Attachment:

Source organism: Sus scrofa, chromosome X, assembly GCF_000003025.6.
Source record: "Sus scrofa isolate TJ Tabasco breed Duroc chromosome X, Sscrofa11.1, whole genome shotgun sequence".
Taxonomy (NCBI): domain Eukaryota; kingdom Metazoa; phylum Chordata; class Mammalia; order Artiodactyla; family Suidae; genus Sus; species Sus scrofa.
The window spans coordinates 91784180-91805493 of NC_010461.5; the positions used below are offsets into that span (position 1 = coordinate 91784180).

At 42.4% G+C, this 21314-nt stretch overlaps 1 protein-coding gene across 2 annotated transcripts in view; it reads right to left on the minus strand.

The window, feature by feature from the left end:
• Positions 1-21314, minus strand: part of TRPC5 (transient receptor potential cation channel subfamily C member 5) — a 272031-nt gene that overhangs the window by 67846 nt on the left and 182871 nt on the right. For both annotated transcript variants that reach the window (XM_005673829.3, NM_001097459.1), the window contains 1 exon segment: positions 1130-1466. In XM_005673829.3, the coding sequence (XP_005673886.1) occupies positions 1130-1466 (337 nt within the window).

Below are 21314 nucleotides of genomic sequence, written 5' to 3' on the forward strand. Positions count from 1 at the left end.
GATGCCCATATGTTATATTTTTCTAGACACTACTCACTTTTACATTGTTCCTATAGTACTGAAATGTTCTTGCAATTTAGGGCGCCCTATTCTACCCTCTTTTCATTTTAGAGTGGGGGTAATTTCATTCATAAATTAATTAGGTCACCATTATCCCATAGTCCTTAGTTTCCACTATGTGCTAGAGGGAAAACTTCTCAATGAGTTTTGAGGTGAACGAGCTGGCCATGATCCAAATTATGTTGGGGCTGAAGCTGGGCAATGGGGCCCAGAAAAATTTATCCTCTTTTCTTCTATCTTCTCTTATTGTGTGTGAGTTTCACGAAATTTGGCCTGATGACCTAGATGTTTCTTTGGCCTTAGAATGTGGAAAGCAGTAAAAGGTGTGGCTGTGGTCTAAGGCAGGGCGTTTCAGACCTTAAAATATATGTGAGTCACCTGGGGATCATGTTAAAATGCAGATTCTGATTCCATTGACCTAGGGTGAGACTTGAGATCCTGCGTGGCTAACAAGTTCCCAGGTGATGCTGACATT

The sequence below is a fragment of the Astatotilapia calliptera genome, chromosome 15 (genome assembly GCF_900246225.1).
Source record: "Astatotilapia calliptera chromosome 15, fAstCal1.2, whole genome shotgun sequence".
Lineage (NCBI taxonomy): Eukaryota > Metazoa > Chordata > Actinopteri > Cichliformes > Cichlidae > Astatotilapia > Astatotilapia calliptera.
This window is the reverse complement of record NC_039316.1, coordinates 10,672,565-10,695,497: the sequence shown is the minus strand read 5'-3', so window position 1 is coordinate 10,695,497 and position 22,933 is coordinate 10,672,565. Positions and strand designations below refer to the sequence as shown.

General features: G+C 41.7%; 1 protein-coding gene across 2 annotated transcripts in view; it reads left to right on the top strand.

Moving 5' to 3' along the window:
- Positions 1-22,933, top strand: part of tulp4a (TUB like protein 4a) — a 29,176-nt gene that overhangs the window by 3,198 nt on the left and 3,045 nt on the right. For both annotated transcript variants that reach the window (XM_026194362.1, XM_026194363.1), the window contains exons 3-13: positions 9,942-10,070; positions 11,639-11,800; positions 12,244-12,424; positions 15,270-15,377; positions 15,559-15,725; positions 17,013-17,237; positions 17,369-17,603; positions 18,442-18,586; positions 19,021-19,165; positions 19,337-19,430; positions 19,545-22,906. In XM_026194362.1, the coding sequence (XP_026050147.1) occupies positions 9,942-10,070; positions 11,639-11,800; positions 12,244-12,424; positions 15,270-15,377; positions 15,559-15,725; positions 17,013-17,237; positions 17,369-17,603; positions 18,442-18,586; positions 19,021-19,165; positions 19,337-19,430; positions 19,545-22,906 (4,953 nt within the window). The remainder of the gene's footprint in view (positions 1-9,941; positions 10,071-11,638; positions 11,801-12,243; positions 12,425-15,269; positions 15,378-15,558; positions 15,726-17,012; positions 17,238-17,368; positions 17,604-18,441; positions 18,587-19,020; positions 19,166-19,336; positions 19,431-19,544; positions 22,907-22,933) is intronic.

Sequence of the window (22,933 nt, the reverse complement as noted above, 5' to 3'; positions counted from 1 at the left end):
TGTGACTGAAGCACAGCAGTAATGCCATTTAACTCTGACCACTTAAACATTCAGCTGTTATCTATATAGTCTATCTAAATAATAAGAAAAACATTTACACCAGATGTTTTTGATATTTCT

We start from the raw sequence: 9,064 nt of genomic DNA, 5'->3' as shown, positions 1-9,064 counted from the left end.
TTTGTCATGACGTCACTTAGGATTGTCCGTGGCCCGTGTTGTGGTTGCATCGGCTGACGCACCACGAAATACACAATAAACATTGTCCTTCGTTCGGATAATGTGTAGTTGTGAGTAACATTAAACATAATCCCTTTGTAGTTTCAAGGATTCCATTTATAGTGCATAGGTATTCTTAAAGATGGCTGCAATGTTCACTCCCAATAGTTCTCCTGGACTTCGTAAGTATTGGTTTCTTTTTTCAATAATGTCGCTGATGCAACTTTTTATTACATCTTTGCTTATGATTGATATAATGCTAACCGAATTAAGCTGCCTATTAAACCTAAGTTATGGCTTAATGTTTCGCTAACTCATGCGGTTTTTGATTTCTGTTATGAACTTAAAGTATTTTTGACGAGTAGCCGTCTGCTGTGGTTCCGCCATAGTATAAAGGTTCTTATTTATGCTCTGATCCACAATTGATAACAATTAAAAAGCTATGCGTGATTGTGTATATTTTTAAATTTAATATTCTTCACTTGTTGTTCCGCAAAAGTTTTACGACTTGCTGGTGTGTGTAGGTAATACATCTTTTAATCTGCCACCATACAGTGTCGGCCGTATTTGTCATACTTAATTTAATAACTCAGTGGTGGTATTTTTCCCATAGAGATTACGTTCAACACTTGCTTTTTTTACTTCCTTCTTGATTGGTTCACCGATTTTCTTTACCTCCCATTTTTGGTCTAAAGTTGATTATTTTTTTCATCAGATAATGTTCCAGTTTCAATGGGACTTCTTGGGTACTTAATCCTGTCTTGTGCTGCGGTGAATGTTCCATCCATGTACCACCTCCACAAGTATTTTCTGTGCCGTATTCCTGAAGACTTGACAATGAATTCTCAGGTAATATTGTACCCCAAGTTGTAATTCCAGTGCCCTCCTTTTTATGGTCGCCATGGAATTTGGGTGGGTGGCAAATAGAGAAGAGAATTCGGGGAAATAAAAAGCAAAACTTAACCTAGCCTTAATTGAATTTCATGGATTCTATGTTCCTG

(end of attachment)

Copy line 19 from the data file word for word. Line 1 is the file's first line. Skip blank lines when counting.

We start from the raw sequence: 9,064 nt of genomic DNA, 5'->3' as shown, positions 1-9,064 counted from the left end.